question about u -kubutz, shuruk.. (and also, "old u")

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ralph
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question about u -kubutz, shuruk.. (and also, "old u")

Post by ralph »

Note that the 'o' in foot is different from the 'o' in food. (I don't need to specify british or american accent because both agree on this).
ducky wrote: ...old u...
So you say there's this "old u"

I understand you aren't big on english accents, but you said it's like the sound in the word "foot".

are you describing a kubutz? or shuruk? or both?!

Would you say kubutz or shuruk are pronounced the same?
Ralph Zak
ducky
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Re: question about u -kubutz, shuruk.. (and also, "old u")

Post by ducky »

Hi Ralph,

I didn't know that the "oo" in "food" and in "foot" is different.
interesting to know that.

****
The "u" is like "shuruq" and Qubuts"

but this is not the sound of the Qamats Qatan
The Qamats Qatan is like the Holam (o).

*******
When I wrote "u" - I mean that the Qamats Qatan that is pronounced as Holam (o) - was "born" from the "u" sound.

******
Another note:
you asked about Shuruq and Qubuts.
There is no difference between them.

The only reason that we have a "u" vowel that is called "Shuruq" and a "u" vowel that is called "Qubuts" is just because of the spelling of the word.

The Masoretic people, when they created the signs for the vowels were humbled to the spelling.
And so, when they saw an "u" sound (and there was no "Vav") they signed the "u" sound with "Qubuts".
But when there was an "u" sound and there was a "Vav" letter after it (which acted as a vowel letter), they put the sign of "Shuruq" (to mark the vowel letter).
And so, to signs were made for the same sound.
One which involved a vowel letter Vav
And one without it.

The same thing is with Holam (sometimes with Vav and sometimes without it) - but it is the same sound.

(I know that when someone starts to study, they teach it as a big vowel and small vowel, but it is not really accurate, and these vowels are not really relevant for that)
David Hunter
ralph
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Re: question about u -kubutz, shuruk.. (and also, "old u")

Post by ralph »

ducky wrote: Tue Feb 23, 2021 1:45 pm Hi Ralph,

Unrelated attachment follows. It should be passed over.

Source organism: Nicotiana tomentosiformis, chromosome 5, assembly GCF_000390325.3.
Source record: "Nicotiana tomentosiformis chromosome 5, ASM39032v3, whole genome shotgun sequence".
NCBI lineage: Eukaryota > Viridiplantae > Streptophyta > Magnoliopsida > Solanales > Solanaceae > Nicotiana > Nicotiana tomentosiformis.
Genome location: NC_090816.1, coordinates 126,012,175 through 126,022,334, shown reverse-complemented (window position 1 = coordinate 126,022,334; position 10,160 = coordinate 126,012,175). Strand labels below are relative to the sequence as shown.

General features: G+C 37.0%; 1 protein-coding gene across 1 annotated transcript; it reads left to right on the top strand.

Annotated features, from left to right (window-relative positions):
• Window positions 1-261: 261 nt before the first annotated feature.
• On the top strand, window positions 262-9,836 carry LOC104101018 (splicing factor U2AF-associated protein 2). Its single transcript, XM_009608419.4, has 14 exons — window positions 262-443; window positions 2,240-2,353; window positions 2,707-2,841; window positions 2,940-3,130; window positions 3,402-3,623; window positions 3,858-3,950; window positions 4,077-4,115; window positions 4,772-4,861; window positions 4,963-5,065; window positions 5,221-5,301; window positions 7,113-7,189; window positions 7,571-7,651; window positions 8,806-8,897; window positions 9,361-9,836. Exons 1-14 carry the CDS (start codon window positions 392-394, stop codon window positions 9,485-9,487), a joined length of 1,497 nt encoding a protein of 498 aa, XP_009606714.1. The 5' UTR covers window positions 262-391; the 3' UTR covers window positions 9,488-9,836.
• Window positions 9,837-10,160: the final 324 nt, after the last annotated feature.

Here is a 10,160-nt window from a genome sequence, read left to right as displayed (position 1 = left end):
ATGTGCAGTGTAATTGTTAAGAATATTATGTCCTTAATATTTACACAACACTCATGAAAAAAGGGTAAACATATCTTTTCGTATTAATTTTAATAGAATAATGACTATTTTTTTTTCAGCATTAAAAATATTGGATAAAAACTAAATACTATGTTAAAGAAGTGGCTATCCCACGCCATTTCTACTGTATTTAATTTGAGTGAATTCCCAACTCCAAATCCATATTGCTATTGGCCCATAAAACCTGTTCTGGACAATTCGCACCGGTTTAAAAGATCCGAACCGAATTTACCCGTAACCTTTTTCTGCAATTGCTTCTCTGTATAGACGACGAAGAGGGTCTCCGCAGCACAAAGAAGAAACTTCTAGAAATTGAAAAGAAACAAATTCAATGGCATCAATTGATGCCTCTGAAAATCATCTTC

I didn't know that the "oo" in "food" and in "foot" is different.
interesting to know that.
It's really important!

The standard-UK/USA pronunciation of "put" https://dictionary.cambridge.org/dictionary/english/put /pʊt/

The standard-UK/USA pronunciation of "food" https://dictionary.cambridge.org/dictio ... glish/food /fuːd/

(that dictionary has a speaker so you can hear the word)

Is it that a kubutz/shuruk in a closed syllable would be like /pʊt/

And a kubutz/shuruk in an open syllable would be like /fuːd/


A Cholam can be with or without a vav.

Is a Shuruk only ever with a vav?

Is a kubutz only ever without a vav?
Ralph Zak
ducky
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Re: question about u -kubutz, shuruk.. (and also, "old u")

Post by ducky »

Hi Ralph,

These vowels thing is very interesting to me, but instead of referring to the words you put, maybe just listen to a Hebrew speaker (song, talk, or anything).

Here is a part of the "u" from a children song about the vowels
https://youtu.be/2FAUasGf9y8?t=180

*********************

remember that names are just names.
Shuruq is the name of the "u" sound when the Vav is involved
and the Qubuts is the name of the "u" sound when the Vav is not involved.
But it doesn't mean that the "u" is different.
The fact that Shuruq and Qubuts have different names is because the mark is different.

You can find a lot of words that are expected to be with Qubuts and they are written with Shuruq (because the spelling had Vav) - and vice versa.
But it doesn't mean that the vowel is certainly big or small.
There are Shuruqs that come as a small vowel
and there is a Qubuts that come as a big vowel
David Hunter
ralph
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Re: question about u -kubutz, shuruk.. (and also, "old u")

Post by ralph »

ducky wrote: ...
look I learnt how to read hebrew in school. So I don't need a children's song. I can read chunks of a siddur/prayer book fast, i'm familiar with davening/jewish prayer.

and I understand what you are saying about kubutz and shuruk being the same sound. I've read that too. And I'm not disagreeing with you on that.

My example of "put" and "food" is perfect.. as it gives you links to hear exactly the difference.

Your childrens song doesn't answer the question I asked..

Of when you think it is like "put", and when you think it is like "food"?

(Or maybe you think it's like "put" and not like "food". Or maybe you think it's like "food" and not like "put")?

It might be tough for you to say because you might not be familiar with two sounds that are so similar.

I asked you.

Is it that a kubutz/shuruk in a closed syllable would be like "put"

And a kubutz/shuruk in an open syllable would be like "food"

(now that you know the different sound of "put" and "food").

And you don't have to listen to a noisy 4min childrens song to see the pronunciation of "put" and "food", it's literally a one second thing to listen to for "put" and for "food".

I do have a book somewhere that says that kubutz and shuruk are the same vocally.. just that shuruk is used when there's a vav, and kubutz when there is no vav. It also said that sometimes it's the oo like in food, and sometimes u like in put. depending on whether the syllable is open or closed, and whether there's stress on the syllable.

I think it effectively maybe said that if the syllable is closed an unstressed then it's like "put".